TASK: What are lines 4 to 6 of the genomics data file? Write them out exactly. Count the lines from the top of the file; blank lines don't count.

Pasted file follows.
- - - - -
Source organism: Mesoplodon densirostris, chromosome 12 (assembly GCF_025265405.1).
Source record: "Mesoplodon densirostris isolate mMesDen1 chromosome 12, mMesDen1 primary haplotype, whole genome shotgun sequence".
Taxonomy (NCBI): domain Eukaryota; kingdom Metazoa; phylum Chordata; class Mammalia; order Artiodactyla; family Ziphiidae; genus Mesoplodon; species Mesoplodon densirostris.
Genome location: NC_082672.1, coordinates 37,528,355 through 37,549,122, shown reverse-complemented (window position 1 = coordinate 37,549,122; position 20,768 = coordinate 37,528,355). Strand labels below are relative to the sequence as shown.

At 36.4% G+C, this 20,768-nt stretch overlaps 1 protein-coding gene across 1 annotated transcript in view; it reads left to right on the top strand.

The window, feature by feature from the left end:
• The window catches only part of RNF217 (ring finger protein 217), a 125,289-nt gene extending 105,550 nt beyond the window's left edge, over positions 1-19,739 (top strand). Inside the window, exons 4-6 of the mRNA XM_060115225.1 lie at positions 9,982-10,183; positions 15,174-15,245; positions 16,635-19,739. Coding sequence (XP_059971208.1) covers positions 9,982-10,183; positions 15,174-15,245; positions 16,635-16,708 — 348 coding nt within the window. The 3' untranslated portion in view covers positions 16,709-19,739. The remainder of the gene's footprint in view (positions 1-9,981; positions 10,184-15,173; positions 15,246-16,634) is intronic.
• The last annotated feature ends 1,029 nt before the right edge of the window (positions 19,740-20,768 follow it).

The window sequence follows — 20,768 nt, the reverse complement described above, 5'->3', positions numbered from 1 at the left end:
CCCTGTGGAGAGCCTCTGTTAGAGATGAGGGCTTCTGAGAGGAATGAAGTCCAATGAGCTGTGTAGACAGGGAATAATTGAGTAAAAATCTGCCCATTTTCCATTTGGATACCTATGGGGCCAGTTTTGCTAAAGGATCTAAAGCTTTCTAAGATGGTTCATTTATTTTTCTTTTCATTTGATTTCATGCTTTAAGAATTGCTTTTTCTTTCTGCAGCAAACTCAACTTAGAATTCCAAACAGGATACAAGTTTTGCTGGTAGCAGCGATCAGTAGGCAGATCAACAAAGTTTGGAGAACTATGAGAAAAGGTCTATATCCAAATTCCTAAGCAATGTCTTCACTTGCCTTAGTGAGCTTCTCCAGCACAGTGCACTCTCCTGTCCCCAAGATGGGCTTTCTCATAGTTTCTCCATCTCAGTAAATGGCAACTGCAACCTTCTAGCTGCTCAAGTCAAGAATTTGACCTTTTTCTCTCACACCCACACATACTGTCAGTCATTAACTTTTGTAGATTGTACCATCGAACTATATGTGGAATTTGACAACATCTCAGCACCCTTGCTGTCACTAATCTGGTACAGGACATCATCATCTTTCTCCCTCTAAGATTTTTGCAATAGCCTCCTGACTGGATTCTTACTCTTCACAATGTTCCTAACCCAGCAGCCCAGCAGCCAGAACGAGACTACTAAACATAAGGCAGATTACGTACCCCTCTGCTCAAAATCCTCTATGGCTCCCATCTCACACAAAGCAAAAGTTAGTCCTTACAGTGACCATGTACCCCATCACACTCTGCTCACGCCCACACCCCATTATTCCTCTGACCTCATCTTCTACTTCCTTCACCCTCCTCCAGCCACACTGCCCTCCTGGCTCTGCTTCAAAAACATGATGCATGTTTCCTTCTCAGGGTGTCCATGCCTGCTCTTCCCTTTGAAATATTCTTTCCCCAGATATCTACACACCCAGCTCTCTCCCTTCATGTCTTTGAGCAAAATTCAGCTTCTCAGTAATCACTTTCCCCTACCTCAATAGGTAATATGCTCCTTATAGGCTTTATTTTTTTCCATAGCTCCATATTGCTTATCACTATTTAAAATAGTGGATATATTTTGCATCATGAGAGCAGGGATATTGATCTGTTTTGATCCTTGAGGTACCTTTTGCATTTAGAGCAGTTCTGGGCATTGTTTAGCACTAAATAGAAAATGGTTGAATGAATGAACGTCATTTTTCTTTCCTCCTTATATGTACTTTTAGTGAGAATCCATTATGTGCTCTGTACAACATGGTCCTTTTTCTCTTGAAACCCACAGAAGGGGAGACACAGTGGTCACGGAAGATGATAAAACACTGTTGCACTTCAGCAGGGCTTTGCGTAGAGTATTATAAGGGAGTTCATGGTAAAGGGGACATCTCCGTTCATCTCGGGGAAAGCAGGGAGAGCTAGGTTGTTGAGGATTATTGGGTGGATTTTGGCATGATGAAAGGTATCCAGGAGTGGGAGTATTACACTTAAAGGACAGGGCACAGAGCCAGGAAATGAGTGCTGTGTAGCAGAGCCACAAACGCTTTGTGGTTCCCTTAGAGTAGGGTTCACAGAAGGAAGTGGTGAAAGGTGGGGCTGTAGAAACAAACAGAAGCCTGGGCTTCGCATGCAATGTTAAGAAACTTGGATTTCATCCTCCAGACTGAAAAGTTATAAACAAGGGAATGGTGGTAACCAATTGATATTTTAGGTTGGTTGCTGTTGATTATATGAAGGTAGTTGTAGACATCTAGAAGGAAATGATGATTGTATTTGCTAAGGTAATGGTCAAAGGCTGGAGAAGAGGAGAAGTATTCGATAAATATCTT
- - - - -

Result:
Genome location: NC_082672.1, coordinates 37,528,355 through 37,549,122, shown reverse-complemented (window position 1 = coordinate 37,549,122; position 20,768 = coordinate 37,528,355). Strand labels below are relative to the sequence as shown.

At 36.4% G+C, this 20,768-nt stretch overlaps 1 protein-coding gene across 1 annotated transcript in view; it reads left to right on the top strand.

The window, feature by feature from the left end: